Frederick Douglass, a fugitive slave who later became a model among abolitionists of bold originality, rhetoric and persuasion, called the United States Constitution “the glorious document of liberty.” That was long before the Thirteenth Amendment was ratified, or even proposed.
The original Constitution was part of a larger political drama, the American Founding, which was the largest anti-slavery movement in history.
Discovering the error of slavery
The sad story of human enslavement spans thousands of years and cultures. Few human practices are older or more common than slavery, which is why, over the millennia, few have questioned its moral legitimacy.
At the time of the American founding, slavery existed all over the world. Africans, in particular, were kidnapping and selling their fellow Africans, a total of more than 12 million, as part of the international slave trade, the “Middle Passage” of which was a nightmare hell on Earth on slave ships plying the Atlantic.
Then something amazing happened. The American founders discovered a universal, timeless moral truth: all human beings, everywhere, are “created equal” and possess “certain inalienable rights” including “life, liberty, and the pursuit of happiness.” They proclaimed this truth while the world watched, like a beacon of justice.
Before the ink dried on the Declaration of Independence, American revolutionaries launched a political and cultural movement whose moral rationale required the abolition of slavery. After their outstanding break with the British Empire, and because of their revolutionary principles, increasing numbers of Americans were opening their eyes to the injustice of slavery and demanding its speedy end.
In just over four degrees and seven years, to use the famous Abraham Lincoln Dating at Gettysburg, after a terrible Civil War, Americans formally abolished slavery by constitutional amendment. The free United States we know today is the result of the movement started by the founders and ended by Lincoln.
Glorious Freedom Document
Frederick Douglass recognized that although the Constitution was adopted at a time when slavery was omnipresent and deeply rooted, it was designed for a future free of slavery. Douglas implored the Americans “Read its preamble, and think of its purposes. Is slavery among them? Is it at the gate? Is it in the Temple? It is not.”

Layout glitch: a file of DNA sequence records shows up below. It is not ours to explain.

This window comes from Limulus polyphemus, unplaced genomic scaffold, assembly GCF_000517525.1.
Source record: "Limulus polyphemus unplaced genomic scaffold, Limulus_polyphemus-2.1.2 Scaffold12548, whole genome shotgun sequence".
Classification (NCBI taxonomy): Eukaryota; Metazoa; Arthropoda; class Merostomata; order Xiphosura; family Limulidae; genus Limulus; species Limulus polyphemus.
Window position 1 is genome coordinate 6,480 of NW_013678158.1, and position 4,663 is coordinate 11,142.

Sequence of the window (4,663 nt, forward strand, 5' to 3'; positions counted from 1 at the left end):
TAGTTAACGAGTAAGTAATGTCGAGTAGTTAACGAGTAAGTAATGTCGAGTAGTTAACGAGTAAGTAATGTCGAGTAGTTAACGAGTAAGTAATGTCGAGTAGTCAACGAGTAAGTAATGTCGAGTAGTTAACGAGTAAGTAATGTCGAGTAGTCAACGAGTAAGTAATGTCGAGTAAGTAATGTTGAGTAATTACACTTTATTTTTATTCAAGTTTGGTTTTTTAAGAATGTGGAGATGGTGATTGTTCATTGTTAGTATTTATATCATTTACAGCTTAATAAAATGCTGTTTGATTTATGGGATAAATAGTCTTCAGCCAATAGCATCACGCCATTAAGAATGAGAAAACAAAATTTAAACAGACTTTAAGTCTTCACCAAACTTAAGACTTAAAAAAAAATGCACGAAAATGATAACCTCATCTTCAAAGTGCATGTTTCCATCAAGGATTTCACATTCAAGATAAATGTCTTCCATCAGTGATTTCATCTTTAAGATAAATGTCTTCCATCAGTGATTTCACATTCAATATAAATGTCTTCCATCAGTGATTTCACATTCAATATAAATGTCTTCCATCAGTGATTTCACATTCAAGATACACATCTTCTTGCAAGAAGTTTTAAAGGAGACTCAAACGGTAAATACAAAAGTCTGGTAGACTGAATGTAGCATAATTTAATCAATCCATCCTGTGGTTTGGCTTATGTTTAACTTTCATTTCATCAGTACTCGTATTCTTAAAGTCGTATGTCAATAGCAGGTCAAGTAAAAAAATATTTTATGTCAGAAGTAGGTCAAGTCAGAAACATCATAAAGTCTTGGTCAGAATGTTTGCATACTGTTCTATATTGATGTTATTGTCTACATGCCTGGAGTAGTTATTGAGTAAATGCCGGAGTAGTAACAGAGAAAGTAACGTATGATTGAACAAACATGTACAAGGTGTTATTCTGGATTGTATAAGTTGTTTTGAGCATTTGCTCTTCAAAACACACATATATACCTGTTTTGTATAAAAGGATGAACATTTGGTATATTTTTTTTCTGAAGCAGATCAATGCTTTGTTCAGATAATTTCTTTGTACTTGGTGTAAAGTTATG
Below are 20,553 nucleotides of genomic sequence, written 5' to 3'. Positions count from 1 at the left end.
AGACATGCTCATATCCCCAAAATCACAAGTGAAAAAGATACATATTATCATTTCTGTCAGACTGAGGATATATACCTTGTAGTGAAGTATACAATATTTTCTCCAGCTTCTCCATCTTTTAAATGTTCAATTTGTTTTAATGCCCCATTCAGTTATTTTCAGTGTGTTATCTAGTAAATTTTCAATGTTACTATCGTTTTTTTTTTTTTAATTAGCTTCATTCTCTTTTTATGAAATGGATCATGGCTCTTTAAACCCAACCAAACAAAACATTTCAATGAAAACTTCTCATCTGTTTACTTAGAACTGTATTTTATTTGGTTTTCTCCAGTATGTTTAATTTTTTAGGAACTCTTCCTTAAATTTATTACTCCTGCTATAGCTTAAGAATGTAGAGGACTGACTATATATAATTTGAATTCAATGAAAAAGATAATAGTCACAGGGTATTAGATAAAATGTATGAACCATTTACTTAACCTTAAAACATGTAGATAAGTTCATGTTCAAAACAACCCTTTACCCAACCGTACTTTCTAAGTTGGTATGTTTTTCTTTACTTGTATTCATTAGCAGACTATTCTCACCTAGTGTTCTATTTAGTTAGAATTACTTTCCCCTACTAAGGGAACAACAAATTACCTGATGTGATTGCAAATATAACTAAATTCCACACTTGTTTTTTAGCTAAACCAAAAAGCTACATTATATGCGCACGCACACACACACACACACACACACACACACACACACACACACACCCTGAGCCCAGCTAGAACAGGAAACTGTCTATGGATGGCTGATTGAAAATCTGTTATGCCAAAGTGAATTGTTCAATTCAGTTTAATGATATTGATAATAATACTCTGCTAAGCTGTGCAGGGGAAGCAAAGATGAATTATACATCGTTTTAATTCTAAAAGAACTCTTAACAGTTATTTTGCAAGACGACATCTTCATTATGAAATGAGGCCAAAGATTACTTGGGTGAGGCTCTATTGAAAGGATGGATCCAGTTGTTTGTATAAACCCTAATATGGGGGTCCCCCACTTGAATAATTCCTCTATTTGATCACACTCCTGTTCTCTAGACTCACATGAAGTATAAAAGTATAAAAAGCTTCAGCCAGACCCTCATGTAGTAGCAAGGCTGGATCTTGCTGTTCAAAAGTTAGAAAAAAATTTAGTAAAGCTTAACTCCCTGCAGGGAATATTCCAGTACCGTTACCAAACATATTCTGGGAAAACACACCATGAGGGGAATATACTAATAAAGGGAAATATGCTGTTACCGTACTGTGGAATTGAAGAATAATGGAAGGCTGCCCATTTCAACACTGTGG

Douglas noted: “Take the Constitution on its clear reading and I challenge the introduction of a single pro-slavery clause in it.” Instead, the constitution contains “principles and purposes absolutely inimical to the existence of slavery.”
Perhaps nothing reveals more clearly the freedom-oriented and anti-slavery end for which the Constitution was designed than the three clauses relating to slavery: the three-fifths clause (Article One, Section 2), the Import Clause (Article One, Section Two). 9), and the fugitive slave clause (Article IV, Section 2).
During the Constitutional Convention in Philadelphia, while debating proportional numbers from each state within the House of Representatives, no delegate argued that cattle should be considered part of the state’s population. But there has been much debate about whether slaves should be counted, because everyone knows that slaves are human beings.
The problem was that slave states treated slaves like farm animals. However, the slave states themselves wanted their slaves to be part of their population, because a larger state population would mean more representatives and more power in Congress.
Delegates opposed to slavery suggested that slave states should not be counted at all. If they wanted to count the slaves, some would turn back, free them first, give citizenship, recognize their right to vote and other civil rights, and and then Count them.
This dispute led to the settlement of three-fifths: the slave states could add to the total number of “free persons” three-fifths of “all other persons”, that is, slaves. In countries where there was no slavery, there were only “free people”, and they would all be counted.
The import clause stated that the importation of African slaves could not be prohibited until 1808 (twenty years after the ratification of the Constitution). President Thomas Jefferson signed the Slave Import Prohibition Act in 1807, which went into effect on January 1, 1808.
The requirement for fugitive slaves was another compromise offered under the threat of secession from the slave states. They wanted constitutional protections to recover fugitive slaves who had escaped to the free nations. The stipulation of the fugitive slaves stipulated that protection.
When all nations abolished slavery, and America truly became a land of freedom, there was no need to repeal or amend any of the slavery concessions in the Constitution because each one would become unworkable and irrelevant.
On this Constitution Day 2022, it is good to remember the constitutional insights presented by Frederick Douglass. The constitution was made for a nation born with slavery that would later rejoice in the abolition of slavery in maturity. He was right.